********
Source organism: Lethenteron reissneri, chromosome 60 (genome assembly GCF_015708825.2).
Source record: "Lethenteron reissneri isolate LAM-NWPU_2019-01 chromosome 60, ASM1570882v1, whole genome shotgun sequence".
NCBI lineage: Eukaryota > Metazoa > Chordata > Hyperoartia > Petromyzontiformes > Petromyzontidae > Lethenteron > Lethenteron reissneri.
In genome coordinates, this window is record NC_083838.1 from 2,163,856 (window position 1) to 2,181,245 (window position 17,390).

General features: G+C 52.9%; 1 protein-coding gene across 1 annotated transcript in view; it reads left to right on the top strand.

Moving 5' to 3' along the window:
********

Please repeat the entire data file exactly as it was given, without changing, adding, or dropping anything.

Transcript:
Source organism: Lethenteron reissneri, chromosome 60 (genome assembly GCF_015708825.2).
Source record: "Lethenteron reissneri isolate LAM-NWPU_2019-01 chromosome 60, ASM1570882v1, whole genome shotgun sequence".
NCBI lineage: Eukaryota > Metazoa > Chordata > Hyperoartia > Petromyzontiformes > Petromyzontidae > Lethenteron > Lethenteron reissneri.
In genome coordinates, this window is record NC_083838.1 from 2,163,856 (window position 1) to 2,181,245 (window position 17,390).

General features: G+C 52.9%; 1 protein-coding gene across 1 annotated transcript in view; it reads left to right on the top strand.

Moving 5' to 3' along the window: